Weekly Trade Briefing: Sept. 27 – Oct. 1, 2021

International Trade News

Trade Update • OCTOBER 1, 2021

Aweekly roundup of news reports, government announcements, and other information about current and emerging developments in international trade and customs compliance.

Greenhouse-Grown Plant Certification Program Transition Deadline Extended

The USDA’s Animal and Plant Health Inspection Service and the Canadian Food Inspection Agency recently announced they have mutually agreed to conditionally extend the deadline to transition the legacy Greenhouse Certification Program to the revised version, which is called the “United States – Canada Greenhouse-Grown Plant Certification Program.” The transition deadline has changed from September 30, 2021, to December 17, 2021. Note that the extension applies only to facilities that have submitted a completed application package to participate in the GCP and are still awaiting an authorization audit on September 30, 2021.

US-China Trade War Didn’t Bring Back American Manufacturers, Study Finds

In a new paper, researchers from the University of California-Irvine and Kansas University found that the trade war between the U.S. and China failed to motivate American businesses to leave the Chinese market, with businesses in each of the countries remaining “deeply integrated” despite increased tariffs on both sides. Although 46% more US-funded subsidiaries in China closed in 2018 compared with the previous year, the study found that less than 1% of that rise was caused by US tariffs. Foreign direct investment outflows do not “follow the flag” the findings suggest, but are determined more by “the balance of heightened political risks against the availability of firm-level and institutional resources to mitigate these risks,” according to the report.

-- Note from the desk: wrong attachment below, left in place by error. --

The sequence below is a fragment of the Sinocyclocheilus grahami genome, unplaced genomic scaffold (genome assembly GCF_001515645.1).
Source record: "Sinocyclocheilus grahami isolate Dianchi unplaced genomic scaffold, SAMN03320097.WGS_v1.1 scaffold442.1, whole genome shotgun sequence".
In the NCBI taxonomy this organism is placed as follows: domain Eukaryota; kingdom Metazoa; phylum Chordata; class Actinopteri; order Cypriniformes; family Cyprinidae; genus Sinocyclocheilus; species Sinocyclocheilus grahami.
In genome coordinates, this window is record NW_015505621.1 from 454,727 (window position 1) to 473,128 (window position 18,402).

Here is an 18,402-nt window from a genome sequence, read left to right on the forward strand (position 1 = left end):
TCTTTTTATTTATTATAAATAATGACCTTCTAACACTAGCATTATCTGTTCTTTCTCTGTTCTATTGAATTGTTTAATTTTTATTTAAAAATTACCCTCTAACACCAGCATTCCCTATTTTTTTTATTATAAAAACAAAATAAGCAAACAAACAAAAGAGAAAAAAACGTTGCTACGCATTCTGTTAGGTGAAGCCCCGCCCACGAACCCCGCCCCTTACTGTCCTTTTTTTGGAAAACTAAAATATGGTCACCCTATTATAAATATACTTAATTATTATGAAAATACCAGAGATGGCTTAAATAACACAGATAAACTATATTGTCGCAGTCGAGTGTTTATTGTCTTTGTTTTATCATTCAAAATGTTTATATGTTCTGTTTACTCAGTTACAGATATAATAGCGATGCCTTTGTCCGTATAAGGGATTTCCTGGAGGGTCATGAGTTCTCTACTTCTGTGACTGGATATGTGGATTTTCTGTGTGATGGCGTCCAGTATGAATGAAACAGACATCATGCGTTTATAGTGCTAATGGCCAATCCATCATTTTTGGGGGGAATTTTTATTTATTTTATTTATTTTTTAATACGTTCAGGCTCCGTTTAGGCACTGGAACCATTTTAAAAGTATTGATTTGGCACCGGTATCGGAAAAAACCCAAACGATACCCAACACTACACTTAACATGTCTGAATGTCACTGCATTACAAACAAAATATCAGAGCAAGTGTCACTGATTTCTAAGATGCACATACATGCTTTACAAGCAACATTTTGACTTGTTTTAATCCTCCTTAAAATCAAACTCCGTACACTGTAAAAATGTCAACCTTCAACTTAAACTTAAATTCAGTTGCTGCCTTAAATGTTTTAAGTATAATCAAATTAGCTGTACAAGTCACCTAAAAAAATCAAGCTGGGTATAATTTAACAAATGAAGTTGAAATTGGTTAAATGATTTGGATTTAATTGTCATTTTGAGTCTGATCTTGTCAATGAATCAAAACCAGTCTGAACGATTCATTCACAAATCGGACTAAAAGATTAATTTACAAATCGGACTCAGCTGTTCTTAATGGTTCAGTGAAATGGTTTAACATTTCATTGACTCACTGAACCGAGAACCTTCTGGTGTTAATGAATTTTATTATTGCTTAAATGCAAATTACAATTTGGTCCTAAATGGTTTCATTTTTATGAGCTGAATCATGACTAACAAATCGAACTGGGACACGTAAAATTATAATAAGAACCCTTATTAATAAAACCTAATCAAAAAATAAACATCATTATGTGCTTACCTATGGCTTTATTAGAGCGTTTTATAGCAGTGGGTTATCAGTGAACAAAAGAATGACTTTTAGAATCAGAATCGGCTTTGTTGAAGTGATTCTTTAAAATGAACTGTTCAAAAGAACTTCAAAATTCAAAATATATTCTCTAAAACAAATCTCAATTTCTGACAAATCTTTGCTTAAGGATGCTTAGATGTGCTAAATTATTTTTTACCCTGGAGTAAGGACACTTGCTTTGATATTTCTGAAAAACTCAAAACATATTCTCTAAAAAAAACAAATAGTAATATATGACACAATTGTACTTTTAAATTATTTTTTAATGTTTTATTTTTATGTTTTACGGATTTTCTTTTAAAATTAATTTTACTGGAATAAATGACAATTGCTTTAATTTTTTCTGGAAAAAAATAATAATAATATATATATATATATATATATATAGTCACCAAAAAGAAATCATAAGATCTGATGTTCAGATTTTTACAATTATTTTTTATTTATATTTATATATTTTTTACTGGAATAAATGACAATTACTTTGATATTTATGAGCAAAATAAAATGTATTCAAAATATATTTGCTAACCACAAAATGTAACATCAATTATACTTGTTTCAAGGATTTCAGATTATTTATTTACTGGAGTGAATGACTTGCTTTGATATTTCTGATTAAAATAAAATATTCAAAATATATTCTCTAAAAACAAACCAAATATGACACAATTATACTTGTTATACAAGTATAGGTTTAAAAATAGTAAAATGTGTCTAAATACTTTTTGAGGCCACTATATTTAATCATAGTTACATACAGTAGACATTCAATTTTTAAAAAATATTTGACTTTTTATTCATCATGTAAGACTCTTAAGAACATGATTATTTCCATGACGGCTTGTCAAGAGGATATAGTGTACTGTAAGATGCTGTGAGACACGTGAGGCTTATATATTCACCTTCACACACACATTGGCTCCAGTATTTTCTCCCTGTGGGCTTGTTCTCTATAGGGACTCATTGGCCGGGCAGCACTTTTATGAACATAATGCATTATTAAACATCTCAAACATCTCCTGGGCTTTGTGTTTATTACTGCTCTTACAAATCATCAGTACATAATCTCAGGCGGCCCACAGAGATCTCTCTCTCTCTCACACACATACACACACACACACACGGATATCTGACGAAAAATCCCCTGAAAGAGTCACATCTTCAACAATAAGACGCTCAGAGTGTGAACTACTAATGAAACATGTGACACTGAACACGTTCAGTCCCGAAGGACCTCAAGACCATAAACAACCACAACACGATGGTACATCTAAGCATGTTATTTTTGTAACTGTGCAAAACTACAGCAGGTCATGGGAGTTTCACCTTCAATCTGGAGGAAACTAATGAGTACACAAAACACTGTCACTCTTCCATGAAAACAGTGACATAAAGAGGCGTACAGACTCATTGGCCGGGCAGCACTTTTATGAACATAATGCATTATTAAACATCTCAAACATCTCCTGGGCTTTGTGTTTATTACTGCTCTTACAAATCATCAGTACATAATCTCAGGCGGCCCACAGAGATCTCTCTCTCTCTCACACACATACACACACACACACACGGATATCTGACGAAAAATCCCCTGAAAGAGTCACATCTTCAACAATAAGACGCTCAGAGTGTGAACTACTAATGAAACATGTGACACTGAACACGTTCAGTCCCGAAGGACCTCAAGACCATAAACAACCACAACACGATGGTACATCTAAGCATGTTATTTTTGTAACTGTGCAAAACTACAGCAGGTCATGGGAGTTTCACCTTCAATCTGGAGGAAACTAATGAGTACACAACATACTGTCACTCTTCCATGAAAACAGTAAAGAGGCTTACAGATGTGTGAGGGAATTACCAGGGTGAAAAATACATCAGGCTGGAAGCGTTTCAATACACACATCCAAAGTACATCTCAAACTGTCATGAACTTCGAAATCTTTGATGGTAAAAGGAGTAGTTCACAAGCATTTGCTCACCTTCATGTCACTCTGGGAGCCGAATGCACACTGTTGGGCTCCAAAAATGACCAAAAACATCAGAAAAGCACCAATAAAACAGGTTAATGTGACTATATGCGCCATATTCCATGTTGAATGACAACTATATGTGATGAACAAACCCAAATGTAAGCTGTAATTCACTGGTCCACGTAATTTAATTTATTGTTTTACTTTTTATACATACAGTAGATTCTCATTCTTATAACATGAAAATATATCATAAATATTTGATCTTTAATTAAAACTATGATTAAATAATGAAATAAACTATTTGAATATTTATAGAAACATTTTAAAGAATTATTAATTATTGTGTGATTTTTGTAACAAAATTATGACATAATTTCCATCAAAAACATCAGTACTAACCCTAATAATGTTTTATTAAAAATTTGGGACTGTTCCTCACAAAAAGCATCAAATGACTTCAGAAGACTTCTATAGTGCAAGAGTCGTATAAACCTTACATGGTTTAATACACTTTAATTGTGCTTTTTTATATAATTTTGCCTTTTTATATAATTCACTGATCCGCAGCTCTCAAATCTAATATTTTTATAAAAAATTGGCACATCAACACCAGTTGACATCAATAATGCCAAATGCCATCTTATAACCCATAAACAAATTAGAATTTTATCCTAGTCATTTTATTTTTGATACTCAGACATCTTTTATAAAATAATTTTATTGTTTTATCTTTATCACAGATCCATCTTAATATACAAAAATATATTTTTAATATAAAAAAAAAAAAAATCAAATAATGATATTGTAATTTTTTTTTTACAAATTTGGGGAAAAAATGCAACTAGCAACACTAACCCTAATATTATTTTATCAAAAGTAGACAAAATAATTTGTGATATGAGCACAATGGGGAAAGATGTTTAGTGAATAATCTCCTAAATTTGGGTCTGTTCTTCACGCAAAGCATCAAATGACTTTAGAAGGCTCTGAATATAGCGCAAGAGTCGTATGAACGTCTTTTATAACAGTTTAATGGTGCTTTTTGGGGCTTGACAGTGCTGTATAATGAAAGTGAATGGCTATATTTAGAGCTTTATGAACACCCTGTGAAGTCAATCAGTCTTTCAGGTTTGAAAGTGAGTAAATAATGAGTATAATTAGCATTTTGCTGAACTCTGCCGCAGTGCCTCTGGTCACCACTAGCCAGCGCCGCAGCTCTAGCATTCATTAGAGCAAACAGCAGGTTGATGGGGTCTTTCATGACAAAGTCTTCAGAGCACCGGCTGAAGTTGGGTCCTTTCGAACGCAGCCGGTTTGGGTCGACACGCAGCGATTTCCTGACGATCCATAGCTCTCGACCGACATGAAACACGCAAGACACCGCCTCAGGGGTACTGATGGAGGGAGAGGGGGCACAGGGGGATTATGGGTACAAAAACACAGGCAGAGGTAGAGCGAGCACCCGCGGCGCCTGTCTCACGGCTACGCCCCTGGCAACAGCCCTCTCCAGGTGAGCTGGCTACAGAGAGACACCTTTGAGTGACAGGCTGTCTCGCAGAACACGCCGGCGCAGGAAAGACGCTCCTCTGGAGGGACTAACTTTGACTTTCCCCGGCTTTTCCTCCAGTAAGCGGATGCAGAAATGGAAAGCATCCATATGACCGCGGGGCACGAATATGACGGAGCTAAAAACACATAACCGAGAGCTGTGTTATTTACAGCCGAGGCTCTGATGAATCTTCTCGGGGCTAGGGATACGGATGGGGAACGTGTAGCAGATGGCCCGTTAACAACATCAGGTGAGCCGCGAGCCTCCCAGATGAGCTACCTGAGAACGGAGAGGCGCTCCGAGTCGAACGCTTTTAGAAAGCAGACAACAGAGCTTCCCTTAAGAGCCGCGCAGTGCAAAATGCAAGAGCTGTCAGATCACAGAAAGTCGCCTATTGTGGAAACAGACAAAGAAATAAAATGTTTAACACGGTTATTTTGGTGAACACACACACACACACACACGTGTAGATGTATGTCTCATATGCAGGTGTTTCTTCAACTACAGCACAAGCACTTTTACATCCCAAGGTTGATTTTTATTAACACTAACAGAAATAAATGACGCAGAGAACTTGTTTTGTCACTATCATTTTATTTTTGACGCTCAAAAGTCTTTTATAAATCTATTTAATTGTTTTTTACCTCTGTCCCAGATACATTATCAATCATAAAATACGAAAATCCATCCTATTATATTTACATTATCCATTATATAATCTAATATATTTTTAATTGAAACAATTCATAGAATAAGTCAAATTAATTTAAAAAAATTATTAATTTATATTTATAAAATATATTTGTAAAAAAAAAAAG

New Commerce Rule Increases Transparency of Sec. 232 Investigation Process

As part of an effort to shed additional light on the Section 232 process, a new rule issued by the Commerce Department’s Bureau of Industry and Security now requires companies seeking national security tariffs that include business confidential information to also issue public copies of their requests at the same time.  The public version must contain a summary of the sensitive data in question “providing sufficient detail to permit a reasonable understanding of the substance of the information.” Commerce’s rule also enacts a number of procedural changes to Section 232 of the Trade Expansion Act of 1962, which authorizes the government to impose tariffs on imports deemed a threat to national security. The rule, however, exempts government agencies from the same transparency requirements.

Wheat Products TRQ Will be Filled on Oct. 20

Global Affairs Canada advised this week that the 2021-2022 Wheat Products tariff rate quota will be filled as of 11:59 p.m. local time on October 20, 2021 and that the “within access commitment” tariff items will be closed at that time. All imports of wheat products accounted for after the cut-off date and time will be classified at the “over access commitment” tariff item number, even if they were imported and/or released before the quota has been filled. Once the TRQ level is reached, General Import Permit No. 20 will be suspended in respect to the relevant goods and higher rates of duty will be applicable until July 31, 2022.

USITC Makes Affirmative Determination in Sunset Review of Petroleum Wax Candles from China

The U.S. International Trade Commission on Wednesday determined that revoking the existing antidumping duty order on imports of petroleum (aka paraffin) wax candles from China would be likely to lead to continuation or recurrence of material injury within a reasonably foreseeable time. As a result of the affirmative determination, the existing order on imports of this product from China will remain in place. The Commission’s report (Inv. #731-TA-282) will be available here by November 2, 2021.

US-EU Trade and Tech Council Makes ‘Practical Progress’ at First Meeting

The U.S. and the European Union made “very practical progress” between the launch of the Trade and Technology Council in June and the first meeting this week in Pittsburgh, Secretary of State Antony Blinken said at the conclusion of the summit. According to Blinken, a “remarkable spirit of cooperation and collaboration” between the two sides helped clear the way for accords on semiconductor supply chains, artificial intelligence, export controls, and trade, among other areas. In a joint statement, the U.S. and the EU pledged to deliver “concrete outcomes” in several outlined areas before the next TTC meeting, which likely will take place sometime in the spring.

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